With the worst of the global financial crisis seemingly over, academics and policymakers have begun to assess the performance of governments and central banks during the period, seeking ways to better deal with future crises. Olivier Blanchard, chief economist at the International Monetary Fund, recently published a paper advocating that, among other steps, governments and central banks raise inflation targets.
The benefit of a little more inflation
The IMF argues that a low rate of inflation limits the scope of monetary policy in a downturn by putting an effective floor under the real, inflation-adjusted interest rate that central banks can use to stimulate economic activity. Negative real interest rates can help speed recovery, but since nominal rates can’t fall below zero, a central bank can push real rates into negative territory only as far as the amount of current or expected inflation. A -2% real interest rate, for instance, requires at least 2% inflation (if the nominal rate was zero).
Japan is currently facing this problem. Although the Bank of Japan lowered its overnight call rate to 0.1% in December 2008, the onset of deflation means the real cost of borrowing has risen. This is discouraging investment and hurting borrowers by increasing the real value of their debts. A policy targeting higher inflation could have avoided this situation, by increasing the efficacy of low nominal interest rates and by reducing the likelihood of a lapse into deflation in the first place.
The IMF notes that the Taylor rule
—a widely used tool for estimating where the fed funds rate in the U.S. should be—suggests that a real interest rate between -3% and -5% would have been appropriate in late 2008, given the U.S. economy’s large output gap. Yet with inflation in the U.S. at 2%, the lowest real rate the Fed can achieve, even at a nominal zero rate, is -2%.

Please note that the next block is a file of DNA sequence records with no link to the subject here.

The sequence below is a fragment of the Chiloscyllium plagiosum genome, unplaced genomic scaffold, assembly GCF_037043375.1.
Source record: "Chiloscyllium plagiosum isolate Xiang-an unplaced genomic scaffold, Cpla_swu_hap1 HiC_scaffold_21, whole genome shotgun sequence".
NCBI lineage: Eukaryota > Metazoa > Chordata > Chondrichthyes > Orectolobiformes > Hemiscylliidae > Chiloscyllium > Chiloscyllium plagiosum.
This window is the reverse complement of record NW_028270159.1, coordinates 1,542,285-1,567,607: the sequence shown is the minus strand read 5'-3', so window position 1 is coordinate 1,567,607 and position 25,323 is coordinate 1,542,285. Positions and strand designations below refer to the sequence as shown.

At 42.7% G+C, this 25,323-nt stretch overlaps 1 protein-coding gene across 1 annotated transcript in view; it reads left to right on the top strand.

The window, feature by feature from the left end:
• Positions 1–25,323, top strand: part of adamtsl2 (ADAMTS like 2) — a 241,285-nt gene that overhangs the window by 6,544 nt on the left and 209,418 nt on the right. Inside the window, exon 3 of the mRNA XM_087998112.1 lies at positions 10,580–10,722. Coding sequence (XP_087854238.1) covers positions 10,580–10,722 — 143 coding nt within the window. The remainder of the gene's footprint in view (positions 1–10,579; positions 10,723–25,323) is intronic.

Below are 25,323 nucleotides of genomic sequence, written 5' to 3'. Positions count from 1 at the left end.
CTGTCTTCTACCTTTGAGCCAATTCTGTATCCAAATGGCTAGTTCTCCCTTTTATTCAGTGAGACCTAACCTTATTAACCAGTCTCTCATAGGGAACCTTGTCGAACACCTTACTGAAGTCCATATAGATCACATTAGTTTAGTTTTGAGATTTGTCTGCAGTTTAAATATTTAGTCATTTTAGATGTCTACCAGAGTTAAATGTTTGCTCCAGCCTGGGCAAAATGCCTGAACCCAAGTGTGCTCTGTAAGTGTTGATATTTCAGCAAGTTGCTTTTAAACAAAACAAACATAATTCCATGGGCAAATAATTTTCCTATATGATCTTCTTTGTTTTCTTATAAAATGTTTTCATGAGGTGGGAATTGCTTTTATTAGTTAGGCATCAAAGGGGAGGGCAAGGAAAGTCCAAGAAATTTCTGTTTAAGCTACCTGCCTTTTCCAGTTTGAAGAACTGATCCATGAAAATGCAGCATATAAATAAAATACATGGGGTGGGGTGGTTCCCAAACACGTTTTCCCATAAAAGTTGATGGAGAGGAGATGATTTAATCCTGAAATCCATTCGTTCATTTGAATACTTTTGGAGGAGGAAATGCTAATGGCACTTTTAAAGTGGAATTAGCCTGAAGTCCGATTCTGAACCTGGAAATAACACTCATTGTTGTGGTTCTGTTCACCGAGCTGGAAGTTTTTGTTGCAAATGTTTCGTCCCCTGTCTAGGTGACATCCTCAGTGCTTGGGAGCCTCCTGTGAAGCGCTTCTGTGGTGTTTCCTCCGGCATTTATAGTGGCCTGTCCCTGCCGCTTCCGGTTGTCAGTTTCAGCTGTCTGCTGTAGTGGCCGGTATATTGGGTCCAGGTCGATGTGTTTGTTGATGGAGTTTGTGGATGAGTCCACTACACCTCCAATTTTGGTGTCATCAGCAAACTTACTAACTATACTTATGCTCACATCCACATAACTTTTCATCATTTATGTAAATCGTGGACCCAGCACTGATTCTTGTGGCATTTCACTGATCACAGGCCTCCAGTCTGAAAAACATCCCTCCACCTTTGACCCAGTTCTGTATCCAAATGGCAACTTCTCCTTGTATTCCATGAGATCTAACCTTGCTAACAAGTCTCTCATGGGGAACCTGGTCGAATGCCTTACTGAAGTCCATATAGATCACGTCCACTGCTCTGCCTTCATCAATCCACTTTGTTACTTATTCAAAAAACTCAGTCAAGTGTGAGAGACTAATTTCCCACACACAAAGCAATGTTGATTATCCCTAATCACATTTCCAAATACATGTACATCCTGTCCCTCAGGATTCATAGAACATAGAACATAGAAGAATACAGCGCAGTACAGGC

Arguments for higher inflation are controversial, to say the least, and threaten to dislodge a decades-old macroeconomic policy consensus. Critics of the IMF position note that inflation is regressive, hurting those living on fixed or low incomes, while benefiting those who have the ability to hedge against rising prices, typically the wealthy. Yet this problem can be alleviated through policies such as a negative income tax for those at the low end of the income scale.
More asset bubbles
Critics also worry that a higher inflation target will encourage more asset bubbles like the property boom that preceded the financial crisis. But managing asset markets is arguably already beyond the ability of a central bank working with just a single policy rate. Indeed, countries with a wide variety of benchmark interest rates saw rapid increases in house prices in the years leading up to 2008.
For this reason, the IMF advocates adding countercyclical regulatory tools to the central bankers' kit. Policymakers should be able to target activity in specific markets, imposing higher loan-to-value ratios for mortgages if housing heats up, higher bank reserve ratios to curb excessive lending growth, or higher margin requirements if stock prices appear irrationally exuberant.
Such rules can be tightened or relaxed to lean against the business cycle. Yet undertaking to smooth asset prices leads to questions regarding a central bank's ability to determine the "correct" price of assets. One offsetting argument is that central banks are in the business of smoothing output. Making similar judgment calls about asset markets, which they already watch closely, should not be radically different.
But while there are theoretical benefits to higher inflation targets, the IMF will have a tough time convincing central bank heads in the developed world. “I don’t agree at all with what the IMF paper said,” Reserve Bank of Australia governor Glenn Stevens declared in a recent parliamentary hearing.
A higher inflation target would be "diabolical," in the words of ECB executive board member Lorenzo Bini Smaghi. His fellow board member and head of Germany's Bundesbank, Axel Weber, said it was careless for the IMF to even bring up the idea in public, as it could feed inflation expectations.